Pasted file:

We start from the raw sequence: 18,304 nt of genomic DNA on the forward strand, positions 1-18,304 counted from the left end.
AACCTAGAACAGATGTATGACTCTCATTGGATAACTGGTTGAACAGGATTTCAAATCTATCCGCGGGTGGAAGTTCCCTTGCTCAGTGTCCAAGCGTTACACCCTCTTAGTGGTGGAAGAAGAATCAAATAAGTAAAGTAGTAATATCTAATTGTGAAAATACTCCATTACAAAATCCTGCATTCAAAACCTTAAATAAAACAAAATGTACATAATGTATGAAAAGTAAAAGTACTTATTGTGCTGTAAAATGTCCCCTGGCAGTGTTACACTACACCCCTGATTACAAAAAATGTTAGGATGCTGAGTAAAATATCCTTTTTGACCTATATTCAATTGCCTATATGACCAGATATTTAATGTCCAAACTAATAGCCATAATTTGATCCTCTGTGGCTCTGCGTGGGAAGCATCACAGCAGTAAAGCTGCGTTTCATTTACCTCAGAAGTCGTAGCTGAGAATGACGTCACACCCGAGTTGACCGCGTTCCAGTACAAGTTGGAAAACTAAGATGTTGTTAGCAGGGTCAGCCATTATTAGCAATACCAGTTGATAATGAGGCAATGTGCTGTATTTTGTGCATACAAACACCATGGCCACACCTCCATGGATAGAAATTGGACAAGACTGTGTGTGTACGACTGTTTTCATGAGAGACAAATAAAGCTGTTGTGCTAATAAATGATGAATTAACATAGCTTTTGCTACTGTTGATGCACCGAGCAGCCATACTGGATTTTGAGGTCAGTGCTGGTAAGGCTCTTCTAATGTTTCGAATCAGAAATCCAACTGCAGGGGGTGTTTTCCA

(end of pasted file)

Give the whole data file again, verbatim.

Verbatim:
We start from the raw sequence: 18,304 nt of genomic DNA on the forward strand, positions 1-18,304 counted from the left end.
AACCTAGAACAGATGTATGACTCTCATTGGATAACTGGTTGAACAGGATTTCAAATCTATCCGCGGGTGGAAGTTCCCTTGCTCAGTGTCCAAGCGTTACACCCTCTTAGTGGTGGAAGAAGAATCAAATAAGTAAAGTAGTAATATCTAATTGTGAAAATACTCCATTACAAAATCCTGCATTCAAAACCTTAAATAAAACAAAATGTACATAATGTATGAAAAGTAAAAGTACTTATTGTGCTGTAAAATGTCCCCTGGCAGTGTTACACTACACCCCTGATTACAAAAAATGTTAGGATGCTGAGTAAAATATCCTTTTTGACCTATATTCAATTGCCTATATGACCAGATATTTAATGTCCAAACTAATAGCCATAATTTGATCCTCTGTGGCTCTGCGTGGGAAGCATCACAGCAGTAAAGCTGCGTTTCATTTACCTCAGAAGTCGTAGCTGAGAATGACGTCACACCCGAGTTGACCGCGTTCCAGTACAAGTTGGAAAACTAAGATGTTGTTAGCAGGGTCAGCCATTATTAGCAATACCAGTTGATAATGAGGCAATGTGCTGTATTTTGTGCATACAAACACCATGGCCACACCTCCATGGATAGAAATTGGACAAGACTGTGTGTGTACGACTGTTTTCATGAGAGACAAATAAAGCTGTTGTGCTAATAAATGATGAATTAACATAGCTTTTGCTACTGTTGATGCACCGAGCAGCCATACTGGATTTTGAGGTCAGTGCTGGTAAGGCTCTTCTAATGTTTCGAATCAGAAATCCAACTGCAGGGGGTGTTTTCCA